Nature | Column: World View

Vanessa Minteer

Is it right to reverse extinction?

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The North American sky, according to historical accounts, was once black with passenger pigeons. Hunters, however, saw to it that the sky was clear of the birds by the second half of the nineteenth century. 'Martha', the last individual of the species, expired in the Cincinnati Zoo in 1914.

Writers have long elegized this vanished bird. The great conservationist-philosopher Aldo Leopold issued the most poignant tribute in his 1949 book A Sand County Almanac: “We grieve,” he wrote, “because no living man will see again the onrushing phalanx of victorious birds, sweeping a path for spring across the March skies, chasing the defeated winter from all the woods and prairies of Wisconsin.”

But what if we could once again see those victorious birds sweeping their path across the March skies?

Leopold could not have known that only a handful of decades after he wrote these words we would be on the verge of a scientific revolution in efforts to reverse the death of species. The 'de-extinction' movement — a prominent group of scientists, futurists and their allies — argues that we no longer have to accept the finality of extinction. By applying techniques such as cloning and genetic engineering, they believe that we can and should return lost species such as the passenger pigeon to the landscape. This is the goal of the San Francisco, California-based Long Now Foundation, which is actively supporting scientific efforts to recreate the lost bird within its 'Revive & Restore' project. But it does not stop there. Scientists in Spain say they are close to cloning the Pyrenean ibex, a mountain goat that took its last breath in 2000. Other species have also been targeted, including the Tasmanian tiger and even the woolly mammoth.

The de-extinction lobby makes persuasive arguments. The most powerful among them appeal to our sense of justice: de-extinction is our opportunity to right past wrongs and to atone for our moral failings. Advocates also point to the sense of wonder that the revival of extinct species could encourage among the public. Although we will always have passenger pigeons in museums and books, “book-pigeons,” Leopold lamented, “cannot dive out of a cloud to make the deer run for cover, nor clap their wings in thunderous applause of mast-laden woods.” De-extinctionists argue further that the revived species will restore lost ecological functions and enhance the diversity of ecosystems.

At the same time, the de-extinction proposal raises considerable concerns. Resuscitated species could create problems in contemporary environments and for native species that have evolved in the absence of the vanished biota. As with the introduction of any species into a new environment, there are risks of disease transmission and biological invasion. Some conservationists also express the fear that, given decades of ecological change and human development, the landscape won't be able to support the revived populations.

“The 'de-extinction' movement argues that we no longer have to accept the finality of extinction.”

Others fret about the limited genetic diversity of any 'de-extinguished' species and question the assumption that reviving a genome is the same thing as recovering the animal's behaviour and identity, which evolved over millennia. And there is also the particularly distressing concern that such aggressive manipulation of wildlife might actually end up diminishing our desire (and our limited resources) to conserve extant species — and that it would entail harmful interference in the lives of animals.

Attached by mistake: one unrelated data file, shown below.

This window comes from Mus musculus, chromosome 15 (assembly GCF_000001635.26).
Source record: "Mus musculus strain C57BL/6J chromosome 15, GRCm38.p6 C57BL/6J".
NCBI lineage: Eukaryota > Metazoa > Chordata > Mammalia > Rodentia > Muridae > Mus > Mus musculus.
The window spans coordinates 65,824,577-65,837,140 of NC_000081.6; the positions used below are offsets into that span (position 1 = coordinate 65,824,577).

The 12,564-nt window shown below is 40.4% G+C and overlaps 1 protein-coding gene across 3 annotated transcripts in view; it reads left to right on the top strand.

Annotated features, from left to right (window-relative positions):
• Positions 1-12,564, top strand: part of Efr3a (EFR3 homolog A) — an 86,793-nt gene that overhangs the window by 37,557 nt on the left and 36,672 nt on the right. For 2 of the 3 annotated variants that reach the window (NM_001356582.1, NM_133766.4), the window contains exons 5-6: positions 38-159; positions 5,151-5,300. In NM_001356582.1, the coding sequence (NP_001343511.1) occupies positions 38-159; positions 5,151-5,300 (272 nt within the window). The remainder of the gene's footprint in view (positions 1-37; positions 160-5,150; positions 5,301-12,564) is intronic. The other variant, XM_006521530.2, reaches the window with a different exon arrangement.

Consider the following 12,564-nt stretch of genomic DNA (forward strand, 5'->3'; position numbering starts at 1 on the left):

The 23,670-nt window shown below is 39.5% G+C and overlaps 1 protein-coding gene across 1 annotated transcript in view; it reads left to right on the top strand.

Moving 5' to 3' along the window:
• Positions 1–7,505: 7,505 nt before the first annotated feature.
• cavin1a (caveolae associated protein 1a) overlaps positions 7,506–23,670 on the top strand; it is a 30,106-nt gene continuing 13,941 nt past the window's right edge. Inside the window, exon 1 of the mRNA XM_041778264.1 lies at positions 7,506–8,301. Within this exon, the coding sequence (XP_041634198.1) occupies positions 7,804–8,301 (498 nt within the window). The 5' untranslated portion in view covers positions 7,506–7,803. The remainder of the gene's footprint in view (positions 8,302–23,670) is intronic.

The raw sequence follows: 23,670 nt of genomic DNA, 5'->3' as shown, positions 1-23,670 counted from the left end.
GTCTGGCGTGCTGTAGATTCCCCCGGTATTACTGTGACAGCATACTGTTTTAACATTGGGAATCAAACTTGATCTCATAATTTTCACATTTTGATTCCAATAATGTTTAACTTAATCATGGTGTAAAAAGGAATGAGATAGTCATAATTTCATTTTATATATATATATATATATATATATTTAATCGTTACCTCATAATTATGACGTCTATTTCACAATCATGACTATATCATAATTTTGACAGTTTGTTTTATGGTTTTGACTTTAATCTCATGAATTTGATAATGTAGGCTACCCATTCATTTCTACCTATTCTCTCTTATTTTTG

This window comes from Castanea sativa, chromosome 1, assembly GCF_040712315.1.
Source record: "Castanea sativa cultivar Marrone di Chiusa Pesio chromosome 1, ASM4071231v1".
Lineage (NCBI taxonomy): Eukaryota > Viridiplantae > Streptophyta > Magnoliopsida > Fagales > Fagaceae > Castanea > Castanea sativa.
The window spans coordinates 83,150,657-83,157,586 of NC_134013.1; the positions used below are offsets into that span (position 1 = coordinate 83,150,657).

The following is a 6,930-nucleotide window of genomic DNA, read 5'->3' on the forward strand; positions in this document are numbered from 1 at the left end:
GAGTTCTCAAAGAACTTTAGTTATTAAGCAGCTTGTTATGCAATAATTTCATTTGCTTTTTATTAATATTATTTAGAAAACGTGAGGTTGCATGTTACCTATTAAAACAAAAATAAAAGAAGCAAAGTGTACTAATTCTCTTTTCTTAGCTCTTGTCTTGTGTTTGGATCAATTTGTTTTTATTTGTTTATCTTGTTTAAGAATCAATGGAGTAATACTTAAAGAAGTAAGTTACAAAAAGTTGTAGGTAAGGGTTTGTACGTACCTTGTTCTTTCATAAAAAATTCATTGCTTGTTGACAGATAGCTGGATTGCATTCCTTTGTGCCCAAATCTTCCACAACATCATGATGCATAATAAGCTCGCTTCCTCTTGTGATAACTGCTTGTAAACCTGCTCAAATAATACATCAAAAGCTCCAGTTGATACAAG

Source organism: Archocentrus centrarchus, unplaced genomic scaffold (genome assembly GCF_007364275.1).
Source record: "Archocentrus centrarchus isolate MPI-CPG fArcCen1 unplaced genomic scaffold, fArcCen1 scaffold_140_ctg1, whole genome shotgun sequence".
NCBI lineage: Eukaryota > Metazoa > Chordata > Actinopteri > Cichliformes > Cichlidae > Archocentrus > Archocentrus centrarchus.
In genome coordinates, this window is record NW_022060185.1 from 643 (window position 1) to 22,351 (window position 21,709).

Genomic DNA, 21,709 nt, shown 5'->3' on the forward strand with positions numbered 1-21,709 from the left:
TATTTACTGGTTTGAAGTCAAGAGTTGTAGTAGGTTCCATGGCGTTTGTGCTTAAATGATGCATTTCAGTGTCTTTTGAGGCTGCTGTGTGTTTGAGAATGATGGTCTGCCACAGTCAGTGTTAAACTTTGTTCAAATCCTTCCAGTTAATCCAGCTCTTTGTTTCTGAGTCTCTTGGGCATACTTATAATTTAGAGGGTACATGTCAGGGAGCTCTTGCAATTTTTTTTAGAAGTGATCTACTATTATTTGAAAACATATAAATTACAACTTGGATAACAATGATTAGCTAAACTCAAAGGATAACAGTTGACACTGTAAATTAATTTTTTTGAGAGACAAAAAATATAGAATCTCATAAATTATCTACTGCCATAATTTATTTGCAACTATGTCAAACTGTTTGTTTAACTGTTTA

The most troubling aspect of de-extinction, however, is what it might mean for us. Attempting to revive lost species is in many ways a refusal to accept our moral and technological limits in nature. De-extinction thus reflects a new kind of Promethean spirit that attempts to leverage our boundless cleverness and powerful tools for conservation rather than for human enhancement. But things did not end very well for Prometheus.

Leopold was aware of our tendency to let our gadgets get out in front of our ethics. “Our tools,” he cautioned in the late 1930s, “are better than we are, and grow better faster than we do. They suffice to crack the atom, to command the tides. But they do not suffice for the oldest task in human history: to live on a piece of land without spoiling it.” The real challenge is to live more lightly on the land and to address the moral and cultural forces that drive unsustainable and ecologically destructive practices.

That is why there is great virtue in keeping extinct species extinct. Meditation on their loss reminds us of our fallibility and our finitude. We are a wickedly smart species, and occasionally a heroic and even exceptional one. But we are a species that often becomes mesmerized by its own power.

It would be silly to deny the reality of that power. But we should also cherish and protect the capacity of nature, including those parts of nature that are no longer with us, to teach us something profound about the value of collective self-restraint and human limits. Few things teach us this sort of earthly modesty any more.

It cuts against the progressive aims of science to say it, but there can be wisdom in taking our foot off the gas, in resisting the impulse to further control and manipulate; to fix nature.

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  • A longer version of this essay will appear in his forthcoming book (co-edited with Steve Pyne), After Preservation: Saving American Nature in the Age of Humans.

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  1. Ben A. Minteer is a professor of environmental ethics at Arizona State University in Tempe.

    • Ben Minteer

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